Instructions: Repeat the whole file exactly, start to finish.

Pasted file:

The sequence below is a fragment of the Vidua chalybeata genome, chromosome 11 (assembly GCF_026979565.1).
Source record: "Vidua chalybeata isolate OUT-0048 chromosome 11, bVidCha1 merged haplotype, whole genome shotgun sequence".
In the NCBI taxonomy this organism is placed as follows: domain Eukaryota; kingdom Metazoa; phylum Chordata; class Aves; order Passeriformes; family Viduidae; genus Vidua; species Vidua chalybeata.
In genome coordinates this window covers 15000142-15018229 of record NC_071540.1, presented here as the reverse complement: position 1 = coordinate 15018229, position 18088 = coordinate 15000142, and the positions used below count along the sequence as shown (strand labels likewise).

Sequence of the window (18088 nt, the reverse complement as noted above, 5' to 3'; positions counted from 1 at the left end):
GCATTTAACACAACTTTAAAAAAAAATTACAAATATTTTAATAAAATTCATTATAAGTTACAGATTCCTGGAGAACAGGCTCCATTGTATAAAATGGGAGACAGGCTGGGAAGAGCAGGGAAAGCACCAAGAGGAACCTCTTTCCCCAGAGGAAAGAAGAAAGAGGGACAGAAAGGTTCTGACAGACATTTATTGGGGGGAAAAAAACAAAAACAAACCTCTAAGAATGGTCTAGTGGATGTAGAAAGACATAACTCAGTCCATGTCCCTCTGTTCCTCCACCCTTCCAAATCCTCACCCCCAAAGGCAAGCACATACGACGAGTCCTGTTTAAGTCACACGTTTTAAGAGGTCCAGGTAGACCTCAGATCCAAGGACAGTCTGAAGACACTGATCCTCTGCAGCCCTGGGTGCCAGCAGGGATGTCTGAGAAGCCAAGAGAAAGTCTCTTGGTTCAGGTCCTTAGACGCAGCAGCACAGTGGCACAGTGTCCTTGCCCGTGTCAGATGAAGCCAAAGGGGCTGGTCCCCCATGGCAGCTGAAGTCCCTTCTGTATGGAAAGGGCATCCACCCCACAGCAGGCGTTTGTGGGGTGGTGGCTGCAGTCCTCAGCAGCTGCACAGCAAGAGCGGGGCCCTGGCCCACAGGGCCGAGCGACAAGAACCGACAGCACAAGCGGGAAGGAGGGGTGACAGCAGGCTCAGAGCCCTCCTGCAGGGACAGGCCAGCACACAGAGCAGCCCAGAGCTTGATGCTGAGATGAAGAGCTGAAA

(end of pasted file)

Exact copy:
The sequence below is a fragment of the Vidua chalybeata genome, chromosome 11 (assembly GCF_026979565.1).
Source record: "Vidua chalybeata isolate OUT-0048 chromosome 11, bVidCha1 merged haplotype, whole genome shotgun sequence".
In the NCBI taxonomy this organism is placed as follows: domain Eukaryota; kingdom Metazoa; phylum Chordata; class Aves; order Passeriformes; family Viduidae; genus Vidua; species Vidua chalybeata.
In genome coordinates this window covers 15000142-15018229 of record NC_071540.1, presented here as the reverse complement: position 1 = coordinate 15018229, position 18088 = coordinate 15000142, and the positions used below count along the sequence as shown (strand labels likewise).

Sequence of the window (18088 nt, the reverse complement as noted above, 5' to 3'; positions counted from 1 at the left end):
GCATTTAACACAACTTTAAAAAAAAATTACAAATATTTTAATAAAATTCATTATAAGTTACAGATTCCTGGAGAACAGGCTCCATTGTATAAAATGGGAGACAGGCTGGGAAGAGCAGGGAAAGCACCAAGAGGAACCTCTTTCCCCAGAGGAAAGAAGAAAGAGGGACAGAAAGGTTCTGACAGACATTTATTGGGGGGAAAAAAACAAAAACAAACCTCTAAGAATGGTCTAGTGGATGTAGAAAGACATAACTCAGTCCATGTCCCTCTGTTCCTCCACCCTTCCAAATCCTCACCCCCAAAGGCAAGCACATACGACGAGTCCTGTTTAAGTCACACGTTTTAAGAGGTCCAGGTAGACCTCAGATCCAAGGACAGTCTGAAGACACTGATCCTCTGCAGCCCTGGGTGCCAGCAGGGATGTCTGAGAAGCCAAGAGAAAGTCTCTTGGTTCAGGTCCTTAGACGCAGCAGCACAGTGGCACAGTGTCCTTGCCCGTGTCAGATGAAGCCAAAGGGGCTGGTCCCCCATGGCAGCTGAAGTCCCTTCTGTATGGAAAGGGCATCCACCCCACAGCAGGCGTTTGTGGGGTGGTGGCTGCAGTCCTCAGCAGCTGCACAGCAAGAGCGGGGCCCTGGCCCACAGGGCCGAGCGACAAGAACCGACAGCACAAGCGGGAAGGAGGGGTGACAGCAGGCTCAGAGCCCTCCTGCAGGGACAGGCCAGCACACAGAGCAGCCCAGAGCTTGATGCTGAGATGAAGAGCTGAAA